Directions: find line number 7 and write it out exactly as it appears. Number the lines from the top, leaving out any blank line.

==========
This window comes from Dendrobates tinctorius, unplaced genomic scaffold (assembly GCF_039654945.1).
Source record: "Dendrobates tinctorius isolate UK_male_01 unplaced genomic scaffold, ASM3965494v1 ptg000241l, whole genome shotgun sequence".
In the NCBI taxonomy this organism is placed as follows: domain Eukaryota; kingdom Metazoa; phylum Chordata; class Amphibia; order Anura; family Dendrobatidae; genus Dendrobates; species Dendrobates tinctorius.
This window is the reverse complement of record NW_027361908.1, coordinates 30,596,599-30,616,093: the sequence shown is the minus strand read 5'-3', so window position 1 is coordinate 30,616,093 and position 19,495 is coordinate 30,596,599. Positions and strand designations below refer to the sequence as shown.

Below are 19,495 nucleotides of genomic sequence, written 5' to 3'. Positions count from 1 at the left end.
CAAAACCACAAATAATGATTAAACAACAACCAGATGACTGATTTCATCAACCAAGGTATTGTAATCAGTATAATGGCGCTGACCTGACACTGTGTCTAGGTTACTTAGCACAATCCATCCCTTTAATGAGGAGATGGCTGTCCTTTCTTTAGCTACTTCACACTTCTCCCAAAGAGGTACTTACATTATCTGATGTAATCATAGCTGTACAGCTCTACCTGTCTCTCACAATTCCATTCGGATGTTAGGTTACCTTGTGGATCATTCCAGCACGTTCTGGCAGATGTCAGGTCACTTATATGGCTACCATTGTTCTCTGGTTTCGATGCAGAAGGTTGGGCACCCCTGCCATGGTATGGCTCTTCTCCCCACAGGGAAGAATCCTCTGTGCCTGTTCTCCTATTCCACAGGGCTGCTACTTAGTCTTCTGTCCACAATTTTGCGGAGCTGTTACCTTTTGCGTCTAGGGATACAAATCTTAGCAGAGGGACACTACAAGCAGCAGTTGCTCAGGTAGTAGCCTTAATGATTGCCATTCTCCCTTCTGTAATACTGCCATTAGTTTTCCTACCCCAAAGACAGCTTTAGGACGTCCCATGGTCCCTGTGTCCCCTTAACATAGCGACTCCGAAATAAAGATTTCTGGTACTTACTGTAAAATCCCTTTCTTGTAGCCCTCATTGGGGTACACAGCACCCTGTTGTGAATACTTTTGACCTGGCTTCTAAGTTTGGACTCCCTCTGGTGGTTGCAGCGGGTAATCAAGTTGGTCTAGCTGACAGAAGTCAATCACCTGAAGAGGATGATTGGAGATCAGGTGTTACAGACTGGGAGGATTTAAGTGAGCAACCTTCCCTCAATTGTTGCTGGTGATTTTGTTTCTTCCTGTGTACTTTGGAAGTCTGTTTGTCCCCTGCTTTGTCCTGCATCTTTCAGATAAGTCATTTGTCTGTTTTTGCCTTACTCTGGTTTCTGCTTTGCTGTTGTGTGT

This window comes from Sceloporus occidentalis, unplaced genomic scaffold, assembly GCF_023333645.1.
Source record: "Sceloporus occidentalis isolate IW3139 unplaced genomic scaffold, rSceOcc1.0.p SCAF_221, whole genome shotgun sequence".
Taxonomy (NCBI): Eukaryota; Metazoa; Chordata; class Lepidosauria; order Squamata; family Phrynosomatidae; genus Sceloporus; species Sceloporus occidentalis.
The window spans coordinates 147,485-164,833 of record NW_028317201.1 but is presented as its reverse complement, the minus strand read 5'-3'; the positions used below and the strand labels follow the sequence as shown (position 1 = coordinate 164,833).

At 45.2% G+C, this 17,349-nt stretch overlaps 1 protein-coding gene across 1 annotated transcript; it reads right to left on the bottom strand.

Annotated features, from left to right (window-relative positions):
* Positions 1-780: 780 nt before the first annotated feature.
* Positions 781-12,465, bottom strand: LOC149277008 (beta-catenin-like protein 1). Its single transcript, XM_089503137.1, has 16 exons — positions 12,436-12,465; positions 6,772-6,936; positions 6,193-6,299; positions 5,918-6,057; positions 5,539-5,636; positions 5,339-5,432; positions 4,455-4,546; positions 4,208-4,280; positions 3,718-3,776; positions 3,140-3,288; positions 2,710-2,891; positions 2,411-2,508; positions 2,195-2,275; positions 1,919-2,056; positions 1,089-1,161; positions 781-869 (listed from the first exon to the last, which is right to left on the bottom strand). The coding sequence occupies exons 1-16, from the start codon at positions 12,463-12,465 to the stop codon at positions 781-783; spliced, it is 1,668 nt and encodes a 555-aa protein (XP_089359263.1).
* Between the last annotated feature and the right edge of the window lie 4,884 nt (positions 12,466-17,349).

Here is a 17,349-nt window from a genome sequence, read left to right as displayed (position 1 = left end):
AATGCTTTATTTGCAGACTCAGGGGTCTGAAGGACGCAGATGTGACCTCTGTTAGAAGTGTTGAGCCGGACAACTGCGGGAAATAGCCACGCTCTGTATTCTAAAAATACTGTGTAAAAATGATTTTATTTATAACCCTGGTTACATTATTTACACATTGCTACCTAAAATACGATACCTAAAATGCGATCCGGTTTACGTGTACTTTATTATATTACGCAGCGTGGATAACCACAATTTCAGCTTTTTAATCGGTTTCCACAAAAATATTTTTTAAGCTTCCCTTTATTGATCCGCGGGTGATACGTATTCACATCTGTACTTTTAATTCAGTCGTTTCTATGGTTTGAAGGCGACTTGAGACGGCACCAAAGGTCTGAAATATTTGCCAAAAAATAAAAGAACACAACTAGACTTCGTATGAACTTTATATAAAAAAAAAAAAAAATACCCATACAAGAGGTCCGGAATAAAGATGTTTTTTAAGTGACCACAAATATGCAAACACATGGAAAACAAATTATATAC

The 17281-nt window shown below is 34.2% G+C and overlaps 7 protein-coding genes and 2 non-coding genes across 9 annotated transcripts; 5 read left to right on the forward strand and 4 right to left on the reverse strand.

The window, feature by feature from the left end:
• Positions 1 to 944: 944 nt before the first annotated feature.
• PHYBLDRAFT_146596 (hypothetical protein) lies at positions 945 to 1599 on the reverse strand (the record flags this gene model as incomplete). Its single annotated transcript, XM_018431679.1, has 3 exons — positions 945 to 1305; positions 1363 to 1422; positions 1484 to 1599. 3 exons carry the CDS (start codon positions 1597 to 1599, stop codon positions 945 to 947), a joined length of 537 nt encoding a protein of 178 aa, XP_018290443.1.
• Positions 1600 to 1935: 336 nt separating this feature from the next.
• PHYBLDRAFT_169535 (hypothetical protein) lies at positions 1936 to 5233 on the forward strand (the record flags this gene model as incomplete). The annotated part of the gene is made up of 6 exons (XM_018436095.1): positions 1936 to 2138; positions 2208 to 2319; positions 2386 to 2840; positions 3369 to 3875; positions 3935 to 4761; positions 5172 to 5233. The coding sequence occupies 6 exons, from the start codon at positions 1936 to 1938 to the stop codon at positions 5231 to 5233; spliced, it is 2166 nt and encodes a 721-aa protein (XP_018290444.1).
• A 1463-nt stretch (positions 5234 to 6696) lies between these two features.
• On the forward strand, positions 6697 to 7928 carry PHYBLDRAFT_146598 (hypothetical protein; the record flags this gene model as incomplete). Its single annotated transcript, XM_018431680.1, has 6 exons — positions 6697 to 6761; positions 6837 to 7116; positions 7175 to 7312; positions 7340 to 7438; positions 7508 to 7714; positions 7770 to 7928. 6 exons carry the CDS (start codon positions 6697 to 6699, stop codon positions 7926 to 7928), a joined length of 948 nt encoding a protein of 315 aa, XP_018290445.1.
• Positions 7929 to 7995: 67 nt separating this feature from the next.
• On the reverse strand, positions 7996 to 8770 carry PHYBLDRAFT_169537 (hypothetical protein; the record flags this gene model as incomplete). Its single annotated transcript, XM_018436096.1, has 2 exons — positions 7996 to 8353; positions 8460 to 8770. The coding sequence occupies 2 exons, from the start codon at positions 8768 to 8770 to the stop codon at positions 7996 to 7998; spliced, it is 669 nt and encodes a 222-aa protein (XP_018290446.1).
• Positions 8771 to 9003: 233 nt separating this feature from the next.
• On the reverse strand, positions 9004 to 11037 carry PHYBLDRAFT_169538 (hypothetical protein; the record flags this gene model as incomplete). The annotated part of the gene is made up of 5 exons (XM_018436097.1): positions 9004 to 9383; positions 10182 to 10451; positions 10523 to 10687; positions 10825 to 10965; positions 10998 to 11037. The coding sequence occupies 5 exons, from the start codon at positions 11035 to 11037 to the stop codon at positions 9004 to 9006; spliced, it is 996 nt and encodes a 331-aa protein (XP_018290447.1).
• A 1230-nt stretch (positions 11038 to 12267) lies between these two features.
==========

This window comes from Sceloporus occidentalis, unplaced genomic scaffold, assembly GCF_023333645.1.